Fine tuning argument

More and more I hear the apparent “fine-tuning” of the universe being given as an argument to “prove” existence of a god. This goes along the lines that there are a number of critical physical constants underlying the nature of our universe. If either of these had even slightly different values our universe would be very different. Stars and galaxies would not form. Carbon would not be manufactured in the stars and hence life would not occur.

Proponents of this “proof” argue that the chance of our universe having physical constants with these values is impossibly small. Therefore there must have been a divine intelligence to ensure our universe has physical constants with the measured values.

A modern “proof”

This is a relatively recent argument (or “proof”) and has only arisen because modern science itself is asking this question: Why do the physical constants have the values they do? Is it by chance or does it arise out of the nature of matter itself?

These questions arise because of the progress humanity has made in understanding the fundamental nature of reality. This is an ongoing endeavour and the fact that these questions are being posed is an indication that humanity will set about trying to answer them. That is the nature of science. We are at the stage of saying “we don’t know the answers to these questions – but let’s find out!”

These answers will come out of work on unifying relativity and quantum theories, “string” theory and improving our understanding of the very early fractions of a second in the formation of the universe. Inflationary models of “big bang” theory, cycling universes, “big splat” theories, etc. come out of the speculation. We are at the stage of speculating what the answers might be but these are still speculations. We hope current and future scientific research will provide evidence supporting or disproving some of these speculations.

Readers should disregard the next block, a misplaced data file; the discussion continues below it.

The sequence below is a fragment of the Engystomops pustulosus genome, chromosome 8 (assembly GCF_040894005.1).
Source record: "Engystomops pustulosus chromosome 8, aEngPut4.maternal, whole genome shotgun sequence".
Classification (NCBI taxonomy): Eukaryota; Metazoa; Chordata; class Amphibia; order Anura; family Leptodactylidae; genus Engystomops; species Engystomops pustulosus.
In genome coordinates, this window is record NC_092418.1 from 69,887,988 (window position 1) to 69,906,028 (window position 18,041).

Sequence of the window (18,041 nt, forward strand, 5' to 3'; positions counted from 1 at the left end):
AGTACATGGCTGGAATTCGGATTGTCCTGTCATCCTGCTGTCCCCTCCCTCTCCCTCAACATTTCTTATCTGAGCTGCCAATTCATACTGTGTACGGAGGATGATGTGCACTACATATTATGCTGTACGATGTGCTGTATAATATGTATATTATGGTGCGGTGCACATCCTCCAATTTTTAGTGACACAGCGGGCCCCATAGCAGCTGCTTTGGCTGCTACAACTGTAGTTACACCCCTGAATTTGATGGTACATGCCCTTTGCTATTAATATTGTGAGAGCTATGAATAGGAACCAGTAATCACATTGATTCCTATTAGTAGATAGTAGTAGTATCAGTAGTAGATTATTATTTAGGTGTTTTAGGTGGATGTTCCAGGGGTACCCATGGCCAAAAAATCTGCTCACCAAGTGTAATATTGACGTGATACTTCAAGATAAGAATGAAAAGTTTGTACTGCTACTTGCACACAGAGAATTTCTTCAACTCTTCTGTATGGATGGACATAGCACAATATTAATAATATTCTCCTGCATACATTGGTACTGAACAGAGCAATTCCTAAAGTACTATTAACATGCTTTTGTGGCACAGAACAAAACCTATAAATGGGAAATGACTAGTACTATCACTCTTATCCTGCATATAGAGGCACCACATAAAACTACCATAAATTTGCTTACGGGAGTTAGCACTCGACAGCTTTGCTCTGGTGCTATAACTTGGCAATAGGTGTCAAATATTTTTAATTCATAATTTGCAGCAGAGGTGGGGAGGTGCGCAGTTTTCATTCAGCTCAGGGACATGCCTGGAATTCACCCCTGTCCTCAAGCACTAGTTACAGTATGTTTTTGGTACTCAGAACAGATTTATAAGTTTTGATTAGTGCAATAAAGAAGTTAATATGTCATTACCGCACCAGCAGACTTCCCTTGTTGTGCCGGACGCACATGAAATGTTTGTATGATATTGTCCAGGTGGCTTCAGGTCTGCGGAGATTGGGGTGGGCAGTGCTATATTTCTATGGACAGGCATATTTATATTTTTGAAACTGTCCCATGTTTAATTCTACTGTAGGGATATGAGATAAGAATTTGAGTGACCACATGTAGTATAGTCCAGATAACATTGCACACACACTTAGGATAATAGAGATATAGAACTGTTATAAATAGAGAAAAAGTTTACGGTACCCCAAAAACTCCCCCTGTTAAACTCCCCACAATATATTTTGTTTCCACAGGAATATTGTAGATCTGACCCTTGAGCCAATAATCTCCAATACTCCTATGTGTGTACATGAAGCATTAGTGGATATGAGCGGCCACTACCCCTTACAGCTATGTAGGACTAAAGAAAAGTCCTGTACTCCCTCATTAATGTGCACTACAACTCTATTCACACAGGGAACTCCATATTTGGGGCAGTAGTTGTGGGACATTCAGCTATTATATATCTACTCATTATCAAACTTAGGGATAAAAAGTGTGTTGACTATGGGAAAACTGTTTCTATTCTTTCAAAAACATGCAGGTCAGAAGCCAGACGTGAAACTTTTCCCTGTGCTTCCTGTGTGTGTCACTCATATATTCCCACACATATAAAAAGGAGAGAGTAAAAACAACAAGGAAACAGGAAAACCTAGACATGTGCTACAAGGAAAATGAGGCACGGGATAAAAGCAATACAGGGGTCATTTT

However, I think there are two aspects to the way the “fine-tuning” argument is being used.

Is this a “proof”

Aren’t those who resort to this argument just looking for support for a preconceived belief? A very human action, of course, but not a scientific proof for the belief. Would those people advancing this “proof” renounce their belief in a god if future science established that the “fine-tuned” physical constants was an inherent property of matter itself? That there was no may for the physical constant to be otherwise?

No, of course not!

Answers come from science, not relgion

God is not a scientific explanation of phenomena like this. Humanity doesn’t stop and say “Yes, of course, the physical constants are the way they are because God ordained them to be so!

No, we get to work. Come up with speculative ideas. Advance hypotheses. Test these through experiment and prediction. Advance explanatory theories and continue to refine them by mapping them against reality. Advancing a “god explanation” as an answer would be a science stopper – it would prevent us from ever understanding why things are the way they are.

Fine-tuned universe is still only a speculation

We don’t know if there was any “choice” in the way our universe has turned out. Maybe there was no “choice” – the specific fine-tuning arose inevitably as a result of the way matter is. Maybe conditions in the early formation of the universe did enable a “choice.” Maybe our universe is the only one that exists. Maybe there are multiple universes – each with different values of physical constants. Maybe new universes are being formed all the time.

At this stage these are all just speculations. Interesting speculations – but which ones are viable and which are to be discredited will be determined by future scientific investigation.